Vehicles that communicate with one another (connected vehicles) are becoming more ubiquitous each year, and the increase in mobile computing is allowing the proliferation of possible applications for connected vehicles. Many of these applications require vehicles to be connected continuously to the communication infrastructure. This connection could result in congestion of the communication network. This study evaluates a novel dynamic grouping methodology that combines vehicle-to-vehicle and vehicle-to-infrastructure communication schemes for optimal use of the communication infrastructure. The methodology for dynamic grouping of instrumented vehicles was implemented in a realistic and well-calibrated microscopic traffic simulation for application to the collection of sensor data. A 66% to 91% reduction in the load on the communication infrastructure was achieved by dynamic grouping for systematic aggregation of vehicular information. Use of the maximum bandwidth showed that name-address mapping was scalable. The dynamic grouping methodology is thus scalable and achieves a negligible loss of data quality compared with that in a scenario in which each vehicle connects to the communication infrastructure independently. The scalability was shown by the generation of response surfaces for the load on communication channels for different market penetration and communication ranges. The quality of the data was validated by use of the reported speed and estimated travel times over the network. On average, the error in speed was 5.5% to 8%, with far less bandwidth used with the dynamic grouping approach. The travel time along different paths was shown to be within 5% under regular conditions and within 10% under conditions of nonrecurrent congestion.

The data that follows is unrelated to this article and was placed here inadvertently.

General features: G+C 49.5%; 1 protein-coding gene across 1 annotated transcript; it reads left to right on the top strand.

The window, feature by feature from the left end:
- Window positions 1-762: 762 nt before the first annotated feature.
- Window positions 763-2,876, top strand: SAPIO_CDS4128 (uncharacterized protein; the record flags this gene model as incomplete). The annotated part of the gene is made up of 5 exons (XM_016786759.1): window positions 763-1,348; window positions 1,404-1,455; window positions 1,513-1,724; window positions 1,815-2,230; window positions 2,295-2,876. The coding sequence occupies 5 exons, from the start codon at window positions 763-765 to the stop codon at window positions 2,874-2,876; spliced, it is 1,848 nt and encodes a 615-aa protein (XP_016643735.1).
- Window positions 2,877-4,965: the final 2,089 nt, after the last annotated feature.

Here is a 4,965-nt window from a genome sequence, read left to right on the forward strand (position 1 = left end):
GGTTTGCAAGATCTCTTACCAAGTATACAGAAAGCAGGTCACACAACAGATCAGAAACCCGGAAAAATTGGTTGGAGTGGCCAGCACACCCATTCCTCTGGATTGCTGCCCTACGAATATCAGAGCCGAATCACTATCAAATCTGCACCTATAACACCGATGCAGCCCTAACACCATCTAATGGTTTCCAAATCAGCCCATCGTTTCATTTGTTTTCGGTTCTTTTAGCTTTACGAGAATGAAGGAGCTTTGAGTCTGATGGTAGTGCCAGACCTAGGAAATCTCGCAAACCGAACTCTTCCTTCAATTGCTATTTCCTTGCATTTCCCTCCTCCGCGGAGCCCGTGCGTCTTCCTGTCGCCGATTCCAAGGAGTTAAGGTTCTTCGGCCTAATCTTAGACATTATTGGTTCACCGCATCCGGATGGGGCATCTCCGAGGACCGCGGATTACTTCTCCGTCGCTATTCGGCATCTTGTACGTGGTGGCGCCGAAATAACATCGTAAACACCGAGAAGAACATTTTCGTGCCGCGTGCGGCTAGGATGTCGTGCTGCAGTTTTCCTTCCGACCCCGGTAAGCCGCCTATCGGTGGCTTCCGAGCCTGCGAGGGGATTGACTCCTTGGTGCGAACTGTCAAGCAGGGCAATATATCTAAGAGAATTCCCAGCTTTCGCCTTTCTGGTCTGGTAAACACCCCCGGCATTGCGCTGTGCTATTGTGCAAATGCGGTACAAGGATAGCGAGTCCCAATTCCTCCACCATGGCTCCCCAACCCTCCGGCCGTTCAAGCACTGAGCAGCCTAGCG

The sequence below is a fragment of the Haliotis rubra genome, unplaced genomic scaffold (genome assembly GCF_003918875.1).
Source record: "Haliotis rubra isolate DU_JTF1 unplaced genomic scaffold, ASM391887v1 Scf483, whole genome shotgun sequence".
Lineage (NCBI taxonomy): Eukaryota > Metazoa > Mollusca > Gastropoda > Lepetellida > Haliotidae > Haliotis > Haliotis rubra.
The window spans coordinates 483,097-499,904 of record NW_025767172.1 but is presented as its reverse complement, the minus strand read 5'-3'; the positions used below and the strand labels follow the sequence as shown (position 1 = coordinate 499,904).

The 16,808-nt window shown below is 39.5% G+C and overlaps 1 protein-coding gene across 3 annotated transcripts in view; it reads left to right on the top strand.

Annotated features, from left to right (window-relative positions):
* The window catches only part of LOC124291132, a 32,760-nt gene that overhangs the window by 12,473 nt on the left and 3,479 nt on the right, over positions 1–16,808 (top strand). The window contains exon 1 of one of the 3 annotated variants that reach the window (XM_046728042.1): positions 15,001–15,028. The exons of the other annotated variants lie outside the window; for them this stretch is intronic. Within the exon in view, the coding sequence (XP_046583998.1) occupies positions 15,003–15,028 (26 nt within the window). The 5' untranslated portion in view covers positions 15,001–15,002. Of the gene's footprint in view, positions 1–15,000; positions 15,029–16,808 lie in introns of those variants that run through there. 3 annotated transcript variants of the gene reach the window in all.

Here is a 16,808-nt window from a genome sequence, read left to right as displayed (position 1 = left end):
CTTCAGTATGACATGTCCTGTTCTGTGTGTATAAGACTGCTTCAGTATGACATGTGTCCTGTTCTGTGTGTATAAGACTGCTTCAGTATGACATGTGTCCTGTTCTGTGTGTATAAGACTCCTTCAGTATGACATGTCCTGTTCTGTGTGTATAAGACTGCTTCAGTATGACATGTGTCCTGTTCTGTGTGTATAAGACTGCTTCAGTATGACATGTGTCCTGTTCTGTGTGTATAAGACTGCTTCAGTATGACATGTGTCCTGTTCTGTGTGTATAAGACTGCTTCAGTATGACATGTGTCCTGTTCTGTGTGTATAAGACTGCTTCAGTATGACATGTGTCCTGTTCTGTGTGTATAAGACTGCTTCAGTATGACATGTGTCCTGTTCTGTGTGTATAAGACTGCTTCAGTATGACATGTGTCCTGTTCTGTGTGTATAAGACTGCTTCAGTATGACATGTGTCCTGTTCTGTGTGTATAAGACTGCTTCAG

ASJC Scopus subject areas
- Civil and Structural Engineering
- Mechanical Engineering